Since 2014, Sir Michael Fallon has served as Secretary of State for Defence and been a member of the National Security Council.
He was previously Deputy Chairman of the Conservative Party.
As a student, Fallon was active in the European Movement and the “Yes” youth campaign in the 1975 referendum. After university he joined the Conservative Research Department, working first for Lord Carrington in the House of Lords until 1977 and then as European Desk Officer until 1979. In 1979 he became Research Assistant to former MEP, Baroness Elles.
In July 1982 he was selected as the Conservative Parliamentary Candidate for Darlington to fight the Darlington by-election on 24 March 1983, which was held after the Labour MP Ted Fletcher had died. Although he lost to Labour’s Ossie O’Brien by 2,412 votes, 77 days later he defeated O’Brien by 3,438 votes in the 1983 general election.
He remained MP for Darlington until the 1992 general election when he was defeated by Labour’s Alan Milburn by a margin of 2,798 votes. He re-entered Parliament at the 1997 general election representing the safe Conservative constituency of Sevenoaks following the retirement of the sitting Tory MP, Mark Wolfson, and has served as the MP there since.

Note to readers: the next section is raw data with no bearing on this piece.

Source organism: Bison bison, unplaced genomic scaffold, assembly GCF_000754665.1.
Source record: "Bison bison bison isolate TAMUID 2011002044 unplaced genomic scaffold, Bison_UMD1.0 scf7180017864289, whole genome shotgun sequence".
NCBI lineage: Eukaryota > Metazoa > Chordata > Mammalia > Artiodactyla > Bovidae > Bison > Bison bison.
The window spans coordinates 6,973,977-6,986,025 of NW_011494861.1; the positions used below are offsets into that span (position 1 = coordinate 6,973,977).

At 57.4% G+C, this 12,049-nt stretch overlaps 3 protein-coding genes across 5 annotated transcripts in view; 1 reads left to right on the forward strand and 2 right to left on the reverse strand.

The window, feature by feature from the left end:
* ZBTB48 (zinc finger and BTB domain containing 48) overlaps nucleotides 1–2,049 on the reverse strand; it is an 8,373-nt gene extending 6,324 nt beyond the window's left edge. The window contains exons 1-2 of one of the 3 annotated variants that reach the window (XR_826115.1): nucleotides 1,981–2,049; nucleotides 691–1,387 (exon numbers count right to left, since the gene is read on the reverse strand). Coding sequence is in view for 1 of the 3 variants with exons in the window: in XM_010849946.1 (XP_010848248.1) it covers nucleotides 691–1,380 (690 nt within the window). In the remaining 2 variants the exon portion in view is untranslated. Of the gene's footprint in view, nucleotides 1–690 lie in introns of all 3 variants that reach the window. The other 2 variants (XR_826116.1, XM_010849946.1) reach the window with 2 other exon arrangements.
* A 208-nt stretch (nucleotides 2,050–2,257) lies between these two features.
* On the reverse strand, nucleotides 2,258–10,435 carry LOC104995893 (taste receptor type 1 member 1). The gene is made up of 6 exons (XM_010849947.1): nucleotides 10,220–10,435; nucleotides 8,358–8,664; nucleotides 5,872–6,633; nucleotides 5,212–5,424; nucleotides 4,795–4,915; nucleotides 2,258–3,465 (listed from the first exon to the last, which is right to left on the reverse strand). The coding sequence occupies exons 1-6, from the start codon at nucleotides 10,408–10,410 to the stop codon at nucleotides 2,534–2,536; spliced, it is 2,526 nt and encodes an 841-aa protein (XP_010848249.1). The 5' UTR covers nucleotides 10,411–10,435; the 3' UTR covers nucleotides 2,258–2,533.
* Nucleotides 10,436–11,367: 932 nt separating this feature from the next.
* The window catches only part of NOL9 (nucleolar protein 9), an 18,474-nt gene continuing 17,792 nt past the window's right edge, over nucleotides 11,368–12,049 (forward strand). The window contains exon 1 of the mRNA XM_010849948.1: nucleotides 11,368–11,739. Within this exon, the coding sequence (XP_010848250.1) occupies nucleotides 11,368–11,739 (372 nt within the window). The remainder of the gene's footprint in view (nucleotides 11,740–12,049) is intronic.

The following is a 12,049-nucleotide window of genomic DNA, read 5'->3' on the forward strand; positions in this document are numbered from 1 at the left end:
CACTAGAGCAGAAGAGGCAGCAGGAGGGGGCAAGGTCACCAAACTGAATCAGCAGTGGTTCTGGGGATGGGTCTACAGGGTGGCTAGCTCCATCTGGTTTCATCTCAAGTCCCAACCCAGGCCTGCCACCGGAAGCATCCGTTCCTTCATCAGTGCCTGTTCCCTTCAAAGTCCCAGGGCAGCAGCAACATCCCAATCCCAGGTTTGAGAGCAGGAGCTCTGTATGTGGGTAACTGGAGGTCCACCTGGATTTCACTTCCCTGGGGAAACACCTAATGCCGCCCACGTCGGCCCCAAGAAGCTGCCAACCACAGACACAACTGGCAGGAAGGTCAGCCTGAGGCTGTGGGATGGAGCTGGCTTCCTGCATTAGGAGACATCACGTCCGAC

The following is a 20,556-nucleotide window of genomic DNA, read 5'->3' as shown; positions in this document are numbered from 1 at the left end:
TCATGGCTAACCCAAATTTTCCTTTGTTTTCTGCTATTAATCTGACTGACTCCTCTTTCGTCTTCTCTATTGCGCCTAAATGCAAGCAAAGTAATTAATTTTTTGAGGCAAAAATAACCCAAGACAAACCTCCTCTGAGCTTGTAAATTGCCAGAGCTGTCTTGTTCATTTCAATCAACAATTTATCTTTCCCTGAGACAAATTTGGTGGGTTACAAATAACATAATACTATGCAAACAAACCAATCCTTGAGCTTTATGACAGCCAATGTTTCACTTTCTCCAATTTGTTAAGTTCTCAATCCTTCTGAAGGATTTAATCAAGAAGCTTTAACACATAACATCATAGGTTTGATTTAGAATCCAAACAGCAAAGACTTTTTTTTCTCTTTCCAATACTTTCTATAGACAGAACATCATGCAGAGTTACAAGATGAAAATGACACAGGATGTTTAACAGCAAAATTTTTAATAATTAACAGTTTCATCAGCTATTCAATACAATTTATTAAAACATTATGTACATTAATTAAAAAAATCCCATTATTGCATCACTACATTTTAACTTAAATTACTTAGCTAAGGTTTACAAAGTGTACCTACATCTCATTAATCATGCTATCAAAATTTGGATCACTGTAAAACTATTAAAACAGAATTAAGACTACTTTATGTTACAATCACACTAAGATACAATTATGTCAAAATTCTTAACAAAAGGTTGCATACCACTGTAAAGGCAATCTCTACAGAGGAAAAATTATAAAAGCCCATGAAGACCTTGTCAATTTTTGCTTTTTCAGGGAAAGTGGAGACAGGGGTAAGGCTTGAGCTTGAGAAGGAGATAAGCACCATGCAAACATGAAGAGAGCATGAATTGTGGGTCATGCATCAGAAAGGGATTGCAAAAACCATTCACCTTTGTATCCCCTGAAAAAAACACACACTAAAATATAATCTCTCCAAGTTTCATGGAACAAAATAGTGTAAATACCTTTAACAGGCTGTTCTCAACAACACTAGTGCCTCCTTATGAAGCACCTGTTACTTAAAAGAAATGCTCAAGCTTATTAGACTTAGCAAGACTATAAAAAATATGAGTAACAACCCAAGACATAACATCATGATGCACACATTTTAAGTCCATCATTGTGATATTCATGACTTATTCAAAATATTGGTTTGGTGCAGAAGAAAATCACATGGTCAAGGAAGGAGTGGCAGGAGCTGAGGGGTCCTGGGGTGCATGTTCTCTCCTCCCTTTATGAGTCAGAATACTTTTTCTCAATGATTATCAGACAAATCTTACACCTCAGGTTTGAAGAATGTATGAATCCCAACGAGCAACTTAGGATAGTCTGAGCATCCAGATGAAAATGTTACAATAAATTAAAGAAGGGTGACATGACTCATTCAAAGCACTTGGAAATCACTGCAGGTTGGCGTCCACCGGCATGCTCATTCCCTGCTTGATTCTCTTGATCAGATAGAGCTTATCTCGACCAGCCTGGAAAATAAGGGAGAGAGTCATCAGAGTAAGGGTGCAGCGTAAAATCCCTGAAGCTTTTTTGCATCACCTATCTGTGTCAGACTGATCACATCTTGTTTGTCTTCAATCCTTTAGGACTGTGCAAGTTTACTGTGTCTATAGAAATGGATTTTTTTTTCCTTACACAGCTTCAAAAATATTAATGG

In February 2016, the week after a leaked United Nations report had found the Saudi-led coalition guilty of conducting “widespread and systematic” air strikes against civilians in Yemen – including camps for internally displaced people, weddings, schools, hospitals, religious centers, vehicles and markets – and the same day the International Development Select Committee had said that the UK should end all arms exports to Saudi Arabia because of ongoing, large-scale human rights violations by the Kingdom’s armed forces in Yemen, Fallon was criticised for attending a £450-a-head dinner for an arms-industry trade-body.
In April 2017, Fallon confirmed that the UK would use its nuclear weapons in a “pre-emptive initial strike” in “the most extreme circumstances” on the BBC Today programme.